Seoul Baby D
Finally, the trip I’ve been planning for seven months is now a reality. I arrive in Seoul, Korea on Thursday, July 31st. For those of you who are wondering Korea is 13 hours ahead of the East Coast US. I digress. Jenny’s Omma (mom) and two Emoes (aunts) greeted us at the gate with hugs. Well, I hugged them and they kind of went with it.
Once we got the bags into the cars we were off to visit Jenny’s Halmoni (Grandmother) in the hospital. She took a spill a couple of weeks ago and fractured her leg, but otherwise she’s a regal octogenarian, who holds court from her hospital bed. Don’t mess with Halmoni.
From the hospital we were off to Jenny’s home. It’s about a 30 minute drive from the hospital and the landscape is lush green and mountainous with plenty of highrises sprinkled throughout.
Once we got into Seoul the city, I was surprised to see how hilly it is. San Francisco has nothing on Seoul. The residential streets are narrow and steep and I don’t think there is a speed limit, so be careful when walking and driving.
Once we got home, we showered and changed, because Jenny’s Mom, the diva that she is made reservations for us to have lunch at the famous Shilla Hotel. It is the place to see and be seen, honey let me tell you. The hotel is so very grand and the restaurants buffet catered to every craving and liking. Jenny’s mom and Grandmother worried if I would eat. Let’s just say I didn’t dissapoint, my appetite has yet to fail me, even on the other side of the world.
After lunch, I was struck with a bout of the itis and allI wanted to do was sleep, it was after all tomorrow in the US. But Jenny’s mom said the magic words — let’s go shopping and when do I pass up the opportunity to shop, even without a job. Omma took us to all her haunts, she wanted to make sure we took advantage of the sales before the merchants went on vacation for the week. Of course everyone knows Omma, so we got further discounted prices. I can’t wait to get back to show y’all.
Sidebar: Don’t sleep on the Korean women for they are quite the fashionistas. When they go out they dress as if for an event, even if running to the Family Mart. I was quite impressed with their style and realized that I’m going to have to step it up a notch and represent the US, vacation or not.
After shopping we went home. Jenny went to visit Halmoni and I could barely keep my eyes open so I took a cold shower (yes cold, it’s hot and humid here. Not soupy humid but humid all the same.) and went to bed at 5:30PM
The next day (Friday) Jenny woke me up and we chatted a bit and then we both realized we were famished, we hadn’t eaten since lunch. We went downstairs and ate my favorite Korean dish glass noodles, with beef and vegetables: and fried Kimpok ( Korean version of sushi). We then took a bird bath, no I’m not dirty, I’ll explain later), got dressed and left for the day.
The Low Down on the SCRUB DOWN: People whatever you do when you come to Korean, make sure you get a scrub down at one of the countries famous bath houses. Jenny took me to the Olive, where she and her family have been going for years and years. Upon entry you have to get over any inhibitions because you get necked not nude or naked, but necked. The attendants (all women) are clothed only in a bra and panties. You are escorted into the shower/bath room where they give you an initial washing (that’s why I took a bird bath) and escort you into the steam room where you steam bake for approximately 30minutes in the hottest heat you can stand. Once you’re called out you lay on a message table where strong, little Korean women scrub 36 years of dirt and dead skin off of every nook and crannie of your body — every limb, every orrifice, every extremity, everything. This goes on for about 1 hour. I pride myself on bathing and loofaing everyday, however, I’ve clearly missed a spot or two. Once the scrubbing is over, you’re given a cucumber facial, a milk and oil body massage, a hair washing and another visit into the steam room to top it off. I’m a new person. I have this glow, I think I even lost weight. I highly, highly encourage you to get a scrub down any and every chance you get.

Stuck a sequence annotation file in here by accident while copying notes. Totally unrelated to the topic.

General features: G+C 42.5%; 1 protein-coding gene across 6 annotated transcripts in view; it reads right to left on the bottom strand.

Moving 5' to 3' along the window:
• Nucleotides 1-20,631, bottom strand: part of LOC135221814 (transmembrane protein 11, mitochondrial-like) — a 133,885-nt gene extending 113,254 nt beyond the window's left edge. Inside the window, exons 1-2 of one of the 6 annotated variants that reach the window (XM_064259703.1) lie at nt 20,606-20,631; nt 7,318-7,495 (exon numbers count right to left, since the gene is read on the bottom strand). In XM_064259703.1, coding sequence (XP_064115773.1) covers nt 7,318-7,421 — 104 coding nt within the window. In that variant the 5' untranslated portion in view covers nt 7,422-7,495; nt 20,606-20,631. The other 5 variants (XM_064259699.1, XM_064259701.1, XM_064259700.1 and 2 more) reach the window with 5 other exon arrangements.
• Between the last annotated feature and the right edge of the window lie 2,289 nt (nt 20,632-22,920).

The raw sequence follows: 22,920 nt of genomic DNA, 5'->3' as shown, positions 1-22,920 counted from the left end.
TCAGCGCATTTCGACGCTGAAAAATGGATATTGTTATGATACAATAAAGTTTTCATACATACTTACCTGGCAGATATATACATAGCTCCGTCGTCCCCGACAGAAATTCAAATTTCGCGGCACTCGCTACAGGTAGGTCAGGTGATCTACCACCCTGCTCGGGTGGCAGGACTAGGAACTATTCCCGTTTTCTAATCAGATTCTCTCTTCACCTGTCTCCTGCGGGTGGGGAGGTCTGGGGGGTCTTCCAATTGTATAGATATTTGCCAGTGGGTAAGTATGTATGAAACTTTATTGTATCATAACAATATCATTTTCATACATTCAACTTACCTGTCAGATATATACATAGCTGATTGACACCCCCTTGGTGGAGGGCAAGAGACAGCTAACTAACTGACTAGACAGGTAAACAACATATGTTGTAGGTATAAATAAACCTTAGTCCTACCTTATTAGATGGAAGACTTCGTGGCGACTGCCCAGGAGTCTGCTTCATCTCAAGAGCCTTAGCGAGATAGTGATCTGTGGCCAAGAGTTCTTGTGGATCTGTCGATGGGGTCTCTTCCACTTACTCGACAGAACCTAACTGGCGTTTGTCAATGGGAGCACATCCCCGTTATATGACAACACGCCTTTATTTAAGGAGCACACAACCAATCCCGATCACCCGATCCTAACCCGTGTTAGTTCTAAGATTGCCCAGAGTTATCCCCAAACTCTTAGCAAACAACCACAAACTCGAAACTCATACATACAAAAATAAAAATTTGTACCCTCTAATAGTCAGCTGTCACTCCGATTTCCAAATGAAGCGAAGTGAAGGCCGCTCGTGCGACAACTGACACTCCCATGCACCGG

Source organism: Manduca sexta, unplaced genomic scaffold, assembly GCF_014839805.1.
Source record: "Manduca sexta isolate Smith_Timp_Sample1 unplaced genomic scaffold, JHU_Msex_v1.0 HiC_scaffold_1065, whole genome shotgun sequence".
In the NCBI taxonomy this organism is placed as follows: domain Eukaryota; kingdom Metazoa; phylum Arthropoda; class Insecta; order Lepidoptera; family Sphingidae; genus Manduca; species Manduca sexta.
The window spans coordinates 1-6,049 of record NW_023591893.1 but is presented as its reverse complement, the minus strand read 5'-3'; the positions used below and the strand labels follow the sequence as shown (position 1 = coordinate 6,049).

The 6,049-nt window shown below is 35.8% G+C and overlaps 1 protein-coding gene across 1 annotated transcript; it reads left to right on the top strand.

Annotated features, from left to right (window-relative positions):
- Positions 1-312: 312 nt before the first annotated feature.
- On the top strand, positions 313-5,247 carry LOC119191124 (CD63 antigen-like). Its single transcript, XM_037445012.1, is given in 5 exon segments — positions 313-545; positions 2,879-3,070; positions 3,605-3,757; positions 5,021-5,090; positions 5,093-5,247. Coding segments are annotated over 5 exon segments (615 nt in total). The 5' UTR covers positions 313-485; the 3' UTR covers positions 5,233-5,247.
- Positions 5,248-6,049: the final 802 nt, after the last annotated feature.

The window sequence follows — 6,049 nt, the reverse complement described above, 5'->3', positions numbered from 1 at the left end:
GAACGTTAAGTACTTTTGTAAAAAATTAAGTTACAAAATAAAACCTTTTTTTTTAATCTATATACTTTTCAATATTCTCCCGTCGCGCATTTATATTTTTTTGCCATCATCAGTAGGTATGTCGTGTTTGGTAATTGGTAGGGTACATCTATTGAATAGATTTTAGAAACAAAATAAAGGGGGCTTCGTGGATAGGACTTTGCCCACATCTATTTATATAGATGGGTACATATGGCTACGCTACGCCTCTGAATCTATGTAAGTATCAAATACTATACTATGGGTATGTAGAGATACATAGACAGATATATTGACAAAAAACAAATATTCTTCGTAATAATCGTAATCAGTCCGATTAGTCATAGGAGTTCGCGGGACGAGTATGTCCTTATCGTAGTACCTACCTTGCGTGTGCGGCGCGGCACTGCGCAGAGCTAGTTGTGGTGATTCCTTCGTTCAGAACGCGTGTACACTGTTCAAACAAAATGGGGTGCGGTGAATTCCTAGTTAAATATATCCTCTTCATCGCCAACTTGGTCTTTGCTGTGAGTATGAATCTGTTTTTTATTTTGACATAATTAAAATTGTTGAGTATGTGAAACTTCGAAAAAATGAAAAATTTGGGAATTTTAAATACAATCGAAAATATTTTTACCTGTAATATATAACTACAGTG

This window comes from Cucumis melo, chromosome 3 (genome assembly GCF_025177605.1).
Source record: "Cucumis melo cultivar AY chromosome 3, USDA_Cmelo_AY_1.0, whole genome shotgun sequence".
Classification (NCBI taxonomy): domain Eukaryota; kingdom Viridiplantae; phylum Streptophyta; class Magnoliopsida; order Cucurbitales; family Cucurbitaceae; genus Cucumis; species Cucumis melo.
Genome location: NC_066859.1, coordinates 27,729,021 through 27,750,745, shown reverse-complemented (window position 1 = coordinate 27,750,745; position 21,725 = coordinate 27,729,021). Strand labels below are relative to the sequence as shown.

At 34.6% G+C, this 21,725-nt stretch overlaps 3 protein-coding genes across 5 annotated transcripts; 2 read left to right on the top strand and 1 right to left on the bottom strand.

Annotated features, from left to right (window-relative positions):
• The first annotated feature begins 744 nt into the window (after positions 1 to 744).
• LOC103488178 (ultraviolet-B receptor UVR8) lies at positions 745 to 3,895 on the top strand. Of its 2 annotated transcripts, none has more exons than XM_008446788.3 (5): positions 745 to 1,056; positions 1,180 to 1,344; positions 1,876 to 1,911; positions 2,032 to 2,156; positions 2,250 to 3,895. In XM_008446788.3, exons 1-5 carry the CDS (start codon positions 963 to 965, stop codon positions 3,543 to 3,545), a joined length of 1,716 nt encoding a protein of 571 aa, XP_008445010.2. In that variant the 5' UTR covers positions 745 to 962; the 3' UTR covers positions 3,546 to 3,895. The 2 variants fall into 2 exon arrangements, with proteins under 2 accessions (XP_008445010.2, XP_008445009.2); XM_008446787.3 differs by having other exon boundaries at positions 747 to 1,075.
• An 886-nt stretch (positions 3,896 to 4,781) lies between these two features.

I’d be remiss if I didn’t write a bit about Jenny’s family, immediate and extended, because they truly remind me of my own. Jenny’s mother is a shorter Korean version of my own. She and I speak a similar language — not Korean but fashion. She didn’t hesitate to share a beautiful blouse from her closet with me, for some reason I guess she knew I would love it and I did. I wore it yesterday, mostly at her insistence because I was going to save it for when I got home. She also showed me some of the new purchases she acquired while in the US. I tell you it was Joyce Lee all over again, all that was missing was a signature “Girl I was sharp!” Jenny’s Grandmother, on the other hand reminds me much of my own MomMom, sassy, bossy (she just made her doctors eat before examining her), petite and youthful. She speaks speaks English and is sure to include me on much of the conversation with her visitors, although I still don’t understand anything but it’s nice to be included.
The Emoes are so accommodating to Halmoni, they dote on her hand and foot, it is quite endearing.
Food, there is always food, and you know I’m not mad at that. Just now while I was writing this home cooked food was brought into the hospital. It smells divine but I’m still full from lunch.
Both Omma and Halmoni are very concerned that I’m having a good time, and all I can say is being with family is always the best time.
I think this is enough for one entry. I’ll have more to report after the weekend, as there are plans to visit Halmoni’s dance school in the country, see an acupuncturist for my ailments, and visit the temple. Also, I’ll upload the flix and pix I’ve taken thus far.
Stay tuned and anyong (hello and good-bye)